Similar events will take place in Texas, New Mexico, Arizona, New York and many other states around the country.
Some very recognizable names are in the top ten of Billboard charts right now. But there are also several musicians we have never covered. This week, Mario Ritter tells us about some of these artists and plays their current hits.
Heard of K-pop? It stands for Korean pop. Right now one man is at the heart of K-pop in America. Hip-hop artist Psy was born Park Jae-sang in South Korea and grew up there. But, he travelled to America for higher education. He studied at Boston University and the Berklee College of Music in Massachusetts.
Psy is enjoying critical praise right now for his song, "Gangnam Style." But the video has caught fire. It was recently named the "most-liked" video in the history of Internet videos. It reportedly has been viewed more than five hundred million times. And hundreds of people have created their own music video versions of the song on YouTube. In fact, one of the most recent, and funniest, is a version done by Chinese artist and dissident Ai Wei Wei.
"Gangnam Style" is about the culture of the Gangnam neighborhood in Seoul. The area is full of some very stylish people. They wear costly clothes, and live like the rich and famous. Psy says his song makes fun of the whole idea of such people.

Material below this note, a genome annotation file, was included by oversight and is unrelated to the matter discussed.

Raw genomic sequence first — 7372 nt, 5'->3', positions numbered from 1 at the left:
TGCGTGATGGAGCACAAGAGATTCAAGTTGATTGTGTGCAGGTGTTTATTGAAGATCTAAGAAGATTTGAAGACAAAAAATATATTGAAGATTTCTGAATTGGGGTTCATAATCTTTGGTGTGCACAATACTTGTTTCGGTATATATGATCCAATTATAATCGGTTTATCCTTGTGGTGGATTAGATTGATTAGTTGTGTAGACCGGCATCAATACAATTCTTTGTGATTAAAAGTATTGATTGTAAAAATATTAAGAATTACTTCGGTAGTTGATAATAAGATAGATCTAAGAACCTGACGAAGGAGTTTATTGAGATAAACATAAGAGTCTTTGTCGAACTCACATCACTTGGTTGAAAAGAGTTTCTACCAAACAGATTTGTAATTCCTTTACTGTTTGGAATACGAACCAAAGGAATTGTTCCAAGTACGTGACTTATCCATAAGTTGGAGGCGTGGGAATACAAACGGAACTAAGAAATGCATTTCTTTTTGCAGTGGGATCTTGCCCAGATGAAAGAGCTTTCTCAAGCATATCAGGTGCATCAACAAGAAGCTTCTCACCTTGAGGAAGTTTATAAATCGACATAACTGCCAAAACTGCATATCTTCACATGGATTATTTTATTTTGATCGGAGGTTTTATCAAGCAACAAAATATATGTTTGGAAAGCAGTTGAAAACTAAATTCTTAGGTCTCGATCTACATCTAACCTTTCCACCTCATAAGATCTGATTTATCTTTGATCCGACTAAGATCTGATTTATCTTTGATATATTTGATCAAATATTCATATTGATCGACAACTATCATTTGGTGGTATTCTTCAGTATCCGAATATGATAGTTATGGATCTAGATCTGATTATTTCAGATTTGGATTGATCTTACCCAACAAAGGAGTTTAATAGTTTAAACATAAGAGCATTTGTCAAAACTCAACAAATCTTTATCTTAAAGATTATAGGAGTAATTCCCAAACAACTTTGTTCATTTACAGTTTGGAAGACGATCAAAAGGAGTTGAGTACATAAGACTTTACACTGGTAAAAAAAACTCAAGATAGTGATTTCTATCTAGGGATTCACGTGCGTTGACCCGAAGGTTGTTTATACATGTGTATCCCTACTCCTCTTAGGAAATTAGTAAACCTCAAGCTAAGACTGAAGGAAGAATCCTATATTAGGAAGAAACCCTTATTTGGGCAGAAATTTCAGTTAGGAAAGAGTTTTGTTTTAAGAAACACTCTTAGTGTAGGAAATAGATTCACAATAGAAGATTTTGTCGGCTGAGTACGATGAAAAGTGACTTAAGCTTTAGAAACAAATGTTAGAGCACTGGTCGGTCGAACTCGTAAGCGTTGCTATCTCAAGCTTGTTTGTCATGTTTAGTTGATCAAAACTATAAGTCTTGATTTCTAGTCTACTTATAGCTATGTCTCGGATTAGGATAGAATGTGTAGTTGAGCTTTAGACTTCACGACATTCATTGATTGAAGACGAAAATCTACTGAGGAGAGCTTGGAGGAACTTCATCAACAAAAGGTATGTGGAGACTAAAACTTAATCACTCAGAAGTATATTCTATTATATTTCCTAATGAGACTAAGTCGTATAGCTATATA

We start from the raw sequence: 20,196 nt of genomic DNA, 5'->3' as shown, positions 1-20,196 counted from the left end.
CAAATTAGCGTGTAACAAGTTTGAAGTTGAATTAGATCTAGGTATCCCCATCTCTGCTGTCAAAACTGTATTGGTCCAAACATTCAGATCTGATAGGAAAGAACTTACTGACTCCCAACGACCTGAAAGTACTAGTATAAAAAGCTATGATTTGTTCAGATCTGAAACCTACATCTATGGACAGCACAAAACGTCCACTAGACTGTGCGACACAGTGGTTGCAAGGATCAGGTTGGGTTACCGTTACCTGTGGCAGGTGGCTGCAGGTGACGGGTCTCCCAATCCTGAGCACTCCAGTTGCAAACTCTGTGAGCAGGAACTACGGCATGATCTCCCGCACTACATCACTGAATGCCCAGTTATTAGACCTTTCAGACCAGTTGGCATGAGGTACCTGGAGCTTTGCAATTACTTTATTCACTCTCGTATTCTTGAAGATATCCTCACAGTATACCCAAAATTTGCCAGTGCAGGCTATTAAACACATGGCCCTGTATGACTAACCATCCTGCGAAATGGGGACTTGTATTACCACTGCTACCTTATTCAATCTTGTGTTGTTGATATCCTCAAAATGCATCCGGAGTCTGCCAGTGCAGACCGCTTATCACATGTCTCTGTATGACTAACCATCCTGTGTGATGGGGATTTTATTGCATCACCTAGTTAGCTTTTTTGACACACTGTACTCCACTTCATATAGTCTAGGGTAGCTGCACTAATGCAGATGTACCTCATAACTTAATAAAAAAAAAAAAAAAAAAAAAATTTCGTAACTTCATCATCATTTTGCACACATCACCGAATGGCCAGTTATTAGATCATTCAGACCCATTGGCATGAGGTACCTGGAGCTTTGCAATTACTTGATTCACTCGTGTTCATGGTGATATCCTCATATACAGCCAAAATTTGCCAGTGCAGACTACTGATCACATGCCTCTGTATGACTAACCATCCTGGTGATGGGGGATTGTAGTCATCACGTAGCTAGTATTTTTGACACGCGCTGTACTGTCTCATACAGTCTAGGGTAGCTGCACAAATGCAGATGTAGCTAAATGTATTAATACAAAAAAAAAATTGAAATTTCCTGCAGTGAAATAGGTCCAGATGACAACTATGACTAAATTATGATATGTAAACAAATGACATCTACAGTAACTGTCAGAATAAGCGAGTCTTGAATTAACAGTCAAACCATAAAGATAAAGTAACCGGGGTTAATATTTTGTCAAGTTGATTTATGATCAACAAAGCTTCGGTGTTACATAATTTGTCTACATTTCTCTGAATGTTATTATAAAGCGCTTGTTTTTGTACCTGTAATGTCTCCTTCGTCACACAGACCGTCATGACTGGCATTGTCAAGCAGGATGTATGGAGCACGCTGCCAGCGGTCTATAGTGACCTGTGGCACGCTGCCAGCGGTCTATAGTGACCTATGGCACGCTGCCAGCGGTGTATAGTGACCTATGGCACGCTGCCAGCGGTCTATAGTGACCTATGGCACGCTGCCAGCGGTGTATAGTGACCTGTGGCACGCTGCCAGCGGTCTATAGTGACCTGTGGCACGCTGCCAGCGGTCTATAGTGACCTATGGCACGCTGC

British singer Ellie Goulding released "Halcyon," her second studio album, three weeks ago. It is currently number nine on Billboard's Top Two Hundred albums chart.
The single "Anything Could Happen" tells a dark love story but the music is upbeat. Goulding sings: I'll give you everything you need / I'll give you everything you need / But, I don't think I need you.
Ben Haggarty is a rapper from Seattle, Washington. He performs under the name Macklemore.
He and producer Ryan Lewis recently released their first album. "The Heist" entered the Billboard Top Two Hundred Albums chart at number two. Not bad for a first effort. Even more noteworthy is that Macklemore and Lewis are independent. They made the album without the support of a major record producer.
Macklemore raps about weightier issues than can be found in most pop music. The single "Wings" tells about the joy a young boy can feel from a great play in basketball. It also questions the morality of materialism.
We leave you with "Wings" on the new album "The Heist" from Macklemore and Ryan Lewis.